Volume 26, Issue 8 (11-2019)                   RJMS 2019, 26(8): 42-55 | Back to browse issues page

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Sahraei S S, Kalhor N, Sheykhhasan M. Application of scaffolds in cartilage tissue engineering: a review paper. RJMS 2019; 26 (8) :42-55
URL: http://rjms.iums.ac.ir/article-1-5591-en.html
PhD Student, Department of Stem Cell, the Academic Centre for Education, Qom Branch, Qom, Iran , m.sheykhhasan@acecr.ac.ir
Abstract:   (4175 Views)
The avascular nature of cartilage tissue has posed a clinical challenge for replacement, repair, and reconstruction of damaged cartilage. Injuries to cartilage and osteochondral tissues can be due to osteoarthritis, sports, aggressive cancers, and repetitive stresses and inflammation on wearing tissue. Due to its limited capacity for regeneration or repair, there is a need for suitable material systems which can recapitulate the function of the native osteochondral tissue physically, mechanically, histologically, and biologically. One of the most important alternative methods introduced as an effective solution in this field is the Tissue Engineering (TE) strategy. The main goals of orthopedic tissue and medical engineering are the development of biological alternatives to repair, maintain or improve the damaged tissue and function of the cartilage organs. Three general components are involved in tissue engineering: (1) reparative cells that can form a functional matrix, (2) an appropriate biomaterial as scaffold for transplantation and support, and (3) growth factors, and cytokines that will support and choreograph formation of the desired tissue. TE scaffolds are designed to provide a 3D environment to support and direct cellular processes in their migration, proliferation, and differentiation toward functional tissue while promote angiogenesis in the in vivo implant of scaffold. The selection of bio-scaffolds for cartilage engineering requires excellent mechanical properties to support cellular functions, biocompatibility, capability of waste and nutrient transport, and sufficient structural integrity for joint reconstruction. Both natural and synthetic materials have been applied as cartilage tissue engineering biomaterial as scaffolds in a variety of forms, including fibrous structures, porous sponges, woven or non-woven meshes, and hydrogels. In recent decades, nanomaterial science has introduced new methods for improving and fortifying TE scaffolds, and lies on the forefront of cutting-edge TE strategies. These nanomaterials enable unique properties directly correlated to their sub-micron dimensionality including structural and cellular advantages. In this review article, it has been attempted to examine, in addition to a glimpse into cartilage tissue engineering, research studies and clinical trials in this area. This review article aims to provide a detailed overview of osteochondral regeneration and repair using TE strategies with a focus on research studies and clinical trials in this area.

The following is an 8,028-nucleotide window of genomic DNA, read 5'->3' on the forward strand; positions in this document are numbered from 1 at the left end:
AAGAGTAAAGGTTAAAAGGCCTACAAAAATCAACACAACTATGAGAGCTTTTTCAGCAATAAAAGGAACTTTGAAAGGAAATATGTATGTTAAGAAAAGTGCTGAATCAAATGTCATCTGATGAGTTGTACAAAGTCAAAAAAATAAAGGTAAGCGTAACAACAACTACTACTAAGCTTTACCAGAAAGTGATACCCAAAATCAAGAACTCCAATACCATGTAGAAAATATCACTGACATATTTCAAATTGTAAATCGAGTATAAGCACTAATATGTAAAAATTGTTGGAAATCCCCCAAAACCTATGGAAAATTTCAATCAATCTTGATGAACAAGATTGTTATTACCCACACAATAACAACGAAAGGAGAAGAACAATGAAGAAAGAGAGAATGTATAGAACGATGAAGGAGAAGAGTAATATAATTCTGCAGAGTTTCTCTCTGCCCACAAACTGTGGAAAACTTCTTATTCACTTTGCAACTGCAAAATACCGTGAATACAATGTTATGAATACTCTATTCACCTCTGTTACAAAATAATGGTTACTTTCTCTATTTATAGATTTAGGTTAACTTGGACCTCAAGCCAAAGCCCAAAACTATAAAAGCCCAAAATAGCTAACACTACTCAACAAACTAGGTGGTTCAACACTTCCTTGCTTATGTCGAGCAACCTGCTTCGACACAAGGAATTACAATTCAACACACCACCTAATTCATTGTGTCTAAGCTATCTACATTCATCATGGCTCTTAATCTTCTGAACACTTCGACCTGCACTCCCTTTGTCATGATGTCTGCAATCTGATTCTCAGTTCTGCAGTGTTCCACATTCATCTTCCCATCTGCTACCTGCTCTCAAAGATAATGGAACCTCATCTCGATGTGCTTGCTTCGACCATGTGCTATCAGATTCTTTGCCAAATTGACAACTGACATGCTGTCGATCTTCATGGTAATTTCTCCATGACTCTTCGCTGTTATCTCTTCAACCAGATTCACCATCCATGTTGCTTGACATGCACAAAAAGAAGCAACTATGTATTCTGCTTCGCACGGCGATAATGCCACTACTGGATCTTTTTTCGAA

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Type of Study: review article | Subject: Biology

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